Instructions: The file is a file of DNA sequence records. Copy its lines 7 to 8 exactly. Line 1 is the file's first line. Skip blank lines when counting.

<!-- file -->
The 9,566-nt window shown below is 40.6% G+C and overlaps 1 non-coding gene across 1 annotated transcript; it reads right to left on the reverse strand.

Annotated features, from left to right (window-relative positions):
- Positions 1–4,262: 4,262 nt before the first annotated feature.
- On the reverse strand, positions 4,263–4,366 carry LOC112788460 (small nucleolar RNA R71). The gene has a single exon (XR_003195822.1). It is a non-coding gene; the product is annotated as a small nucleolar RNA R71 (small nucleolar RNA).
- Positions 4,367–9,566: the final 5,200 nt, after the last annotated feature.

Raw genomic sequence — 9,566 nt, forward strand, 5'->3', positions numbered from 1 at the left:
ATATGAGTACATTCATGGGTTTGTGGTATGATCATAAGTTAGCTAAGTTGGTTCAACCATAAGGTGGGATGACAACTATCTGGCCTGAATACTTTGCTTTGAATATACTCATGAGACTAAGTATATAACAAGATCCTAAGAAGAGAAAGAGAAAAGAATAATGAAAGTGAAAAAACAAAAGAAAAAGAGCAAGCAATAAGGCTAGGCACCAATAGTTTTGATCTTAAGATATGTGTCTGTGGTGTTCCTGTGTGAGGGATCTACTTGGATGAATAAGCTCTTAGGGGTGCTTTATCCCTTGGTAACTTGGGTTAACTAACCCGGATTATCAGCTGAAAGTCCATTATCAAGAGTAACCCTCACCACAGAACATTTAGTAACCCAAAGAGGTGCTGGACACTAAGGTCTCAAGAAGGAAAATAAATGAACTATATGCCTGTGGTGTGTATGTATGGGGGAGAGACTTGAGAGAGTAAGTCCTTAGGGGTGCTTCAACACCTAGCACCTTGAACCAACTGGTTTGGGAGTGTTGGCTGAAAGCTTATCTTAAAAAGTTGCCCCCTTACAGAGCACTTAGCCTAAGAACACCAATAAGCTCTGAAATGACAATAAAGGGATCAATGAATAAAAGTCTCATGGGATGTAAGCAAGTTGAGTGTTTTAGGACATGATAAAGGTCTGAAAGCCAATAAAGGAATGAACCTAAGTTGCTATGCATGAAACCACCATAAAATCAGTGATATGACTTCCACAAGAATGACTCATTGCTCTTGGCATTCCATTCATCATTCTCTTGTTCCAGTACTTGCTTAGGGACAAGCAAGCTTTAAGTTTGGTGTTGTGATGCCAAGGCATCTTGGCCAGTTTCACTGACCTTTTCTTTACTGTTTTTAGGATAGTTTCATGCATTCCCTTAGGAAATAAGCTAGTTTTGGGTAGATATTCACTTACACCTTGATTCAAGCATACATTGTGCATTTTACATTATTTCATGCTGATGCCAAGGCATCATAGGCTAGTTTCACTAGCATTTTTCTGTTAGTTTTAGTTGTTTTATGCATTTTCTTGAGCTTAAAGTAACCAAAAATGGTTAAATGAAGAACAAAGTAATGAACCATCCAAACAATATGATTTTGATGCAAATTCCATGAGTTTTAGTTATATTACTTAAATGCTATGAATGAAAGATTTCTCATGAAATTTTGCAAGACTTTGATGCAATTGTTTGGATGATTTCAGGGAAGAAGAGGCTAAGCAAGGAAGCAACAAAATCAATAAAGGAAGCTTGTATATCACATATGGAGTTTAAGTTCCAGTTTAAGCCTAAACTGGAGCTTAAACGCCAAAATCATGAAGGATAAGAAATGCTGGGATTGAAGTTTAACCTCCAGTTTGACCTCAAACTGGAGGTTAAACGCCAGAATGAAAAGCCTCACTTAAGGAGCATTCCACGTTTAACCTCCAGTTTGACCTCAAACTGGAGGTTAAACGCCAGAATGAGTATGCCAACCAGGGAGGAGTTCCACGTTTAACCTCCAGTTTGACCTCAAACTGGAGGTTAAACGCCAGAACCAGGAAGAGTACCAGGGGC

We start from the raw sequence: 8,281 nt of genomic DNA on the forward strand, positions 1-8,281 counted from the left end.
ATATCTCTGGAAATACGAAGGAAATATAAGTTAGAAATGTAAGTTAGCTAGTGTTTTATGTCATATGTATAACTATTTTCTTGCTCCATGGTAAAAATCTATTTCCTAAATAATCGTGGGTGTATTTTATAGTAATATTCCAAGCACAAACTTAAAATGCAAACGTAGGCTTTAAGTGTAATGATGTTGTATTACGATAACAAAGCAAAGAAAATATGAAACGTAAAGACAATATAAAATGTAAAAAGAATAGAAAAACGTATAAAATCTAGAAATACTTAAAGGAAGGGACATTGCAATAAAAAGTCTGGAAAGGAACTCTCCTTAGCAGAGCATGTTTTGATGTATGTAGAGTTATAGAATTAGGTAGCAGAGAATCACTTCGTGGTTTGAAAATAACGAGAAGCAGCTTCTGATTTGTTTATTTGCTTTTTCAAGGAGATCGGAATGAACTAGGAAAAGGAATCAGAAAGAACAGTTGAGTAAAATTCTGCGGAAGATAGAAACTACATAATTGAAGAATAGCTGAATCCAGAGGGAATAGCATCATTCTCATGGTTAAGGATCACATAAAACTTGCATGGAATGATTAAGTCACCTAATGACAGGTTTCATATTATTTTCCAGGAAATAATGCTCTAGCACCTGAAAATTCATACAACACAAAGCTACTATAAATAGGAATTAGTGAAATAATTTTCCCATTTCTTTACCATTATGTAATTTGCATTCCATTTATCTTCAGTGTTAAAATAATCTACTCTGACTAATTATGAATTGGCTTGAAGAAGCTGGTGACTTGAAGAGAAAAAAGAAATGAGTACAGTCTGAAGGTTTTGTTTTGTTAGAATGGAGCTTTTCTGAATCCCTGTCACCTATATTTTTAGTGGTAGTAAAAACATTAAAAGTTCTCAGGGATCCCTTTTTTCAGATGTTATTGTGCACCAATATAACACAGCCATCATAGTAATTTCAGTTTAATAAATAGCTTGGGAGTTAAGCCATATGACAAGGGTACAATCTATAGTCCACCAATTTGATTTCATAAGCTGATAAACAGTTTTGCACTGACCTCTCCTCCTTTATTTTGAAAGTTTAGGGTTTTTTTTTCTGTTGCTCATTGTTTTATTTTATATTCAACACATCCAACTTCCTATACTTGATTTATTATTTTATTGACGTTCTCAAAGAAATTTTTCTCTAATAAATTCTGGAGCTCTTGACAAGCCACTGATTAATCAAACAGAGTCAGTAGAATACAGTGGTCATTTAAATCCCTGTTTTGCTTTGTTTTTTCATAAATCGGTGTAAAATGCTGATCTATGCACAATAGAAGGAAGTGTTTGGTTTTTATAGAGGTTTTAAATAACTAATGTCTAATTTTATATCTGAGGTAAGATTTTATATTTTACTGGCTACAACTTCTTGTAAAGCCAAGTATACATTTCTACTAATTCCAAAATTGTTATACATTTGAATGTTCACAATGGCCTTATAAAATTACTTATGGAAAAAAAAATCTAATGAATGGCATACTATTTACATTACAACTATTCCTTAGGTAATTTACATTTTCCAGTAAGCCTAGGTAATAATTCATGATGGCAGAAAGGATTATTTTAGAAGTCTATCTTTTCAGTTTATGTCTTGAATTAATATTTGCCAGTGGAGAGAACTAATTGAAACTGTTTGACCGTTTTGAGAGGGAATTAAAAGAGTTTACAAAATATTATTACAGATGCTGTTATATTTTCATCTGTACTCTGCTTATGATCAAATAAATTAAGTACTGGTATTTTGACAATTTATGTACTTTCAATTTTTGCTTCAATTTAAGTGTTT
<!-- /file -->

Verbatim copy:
ATATGAGTACATTCATGGGTTTGTGGTATGATCATAAGTTAGCTAAGTTGGTTCAACCATAAGGTGGGATGACAACTATCTGGCCTGAATACTTTGCTTTGAATATACTCATGAGACTAAGTATATAACAAGATCCTAAGAAGAGAAAGAGAAAAGAATAATGAAAGTGAAAAAACAAAAGAAAAAGAGCAAGCAATAAGGCTAGGCACCAATAGTTTTGATCTTAAGATATGTGTCTGTGGTGTTCCTGTGTGAGGGATCTACTTGGATGAATAAGCTCTTAGGGGTGCTTTATCCCTTGGTAACTTGGGTTAACTAACCCGGATTATCAGCTGAAAGTCCATTATCAAGAGTAACCCTCACCACAGAACATTTAGTAACCCAAAGAGGTGCTGGACACTAAGGTCTCAAGAAGGAAAATAAATGAACTATATGCCTGTGGTGTGTATGTATGGGGGAGAGACTTGAGAGAGTAAGTCCTTAGGGGTGCTTCAACACCTAGCACCTTGAACCAACTGGTTTGGGAGTGTTGGCTGAAAGCTTATCTTAAAAAGTTGCCCCCTTACAGAGCACTTAGCCTAAGAACACCAATAAGCTCTGAAATGACAATAAAGGGATCAATGAATAAAAGTCTCATGGGATGTAAGCAAGTTGAGTGTTTTAGGACATGATAAAGGTCTGAAAGCCAATAAAGGAATGAACCTAAGTTGCTATGCATGAAACCACCATAAAATCAGTGATATGACTTCCACAAGAATGACTCATTGCTCTTGGCATTCCATTCATCATTCTCTTGTTCCAGTACTTGCTTAGGGACAAGCAAGCTTTAAGTTTGGTGTTGTGATGCCAAGGCATCTTGGCCAGTTTCACTGACCTTTTCTTTACTGTTTTTAGGATAGTTTCATGCATTCCCTTAGGAAATAAGCTAGTTTTGGGTAGATATTCACTTACACCTTGATTCAAGCATACATTGTGCATTTTACATTATTTCATGCTGATGCCAAGGCATCATAGGCTAGTTTCACTAGCATTTTTCTGTTAGTTTTAGTTGTTTTATGCATTTTCTTGAGCTTAAAGTAACCAAAAATGGTTAAATGAAGAACAAAGTAATGAACCATCCAAACAATATGATTTTGATGCAAATTCCATGAGTTTTAGTTATATTACTTAAATGCTATGAATGAAAGATTTCTCATGAAATTTTGCAAGACTTTGATGCAATTGTTTGGATGATTTCAGGGAAGAAGAGGCTAAGCAAGGAAGCAACAAAATCAATAAAGGAAGCTTGTATATCACATATGGAGTTTAAGTTCCAGTTTAAGCCTAAACTGGAGCTTAAACGCCAAAATCATGAAGGATAAGAAATGCTGGGATTGAAGTTTAACCTCCAGTTTGACCTCAAACTGGAGGTTAAACGCCAGAATGAAAAGCCTCACTTAAGGAGCATTCCACGTTTAACCTCCAGTTTGACCTCAAACTGGAGGTTAAACGCCAGAATGAGTATGCCAACCAGGGAGGAGTTCCACGTTTAACCTCCAGTTTGACCTCAAACTGGAGGTTAAACGCCAGAACCAGGAAGAGTACCAGGGGC

We start from the raw sequence: 8,281 nt of genomic DNA on the forward strand, positions 1-8,281 counted from the left end.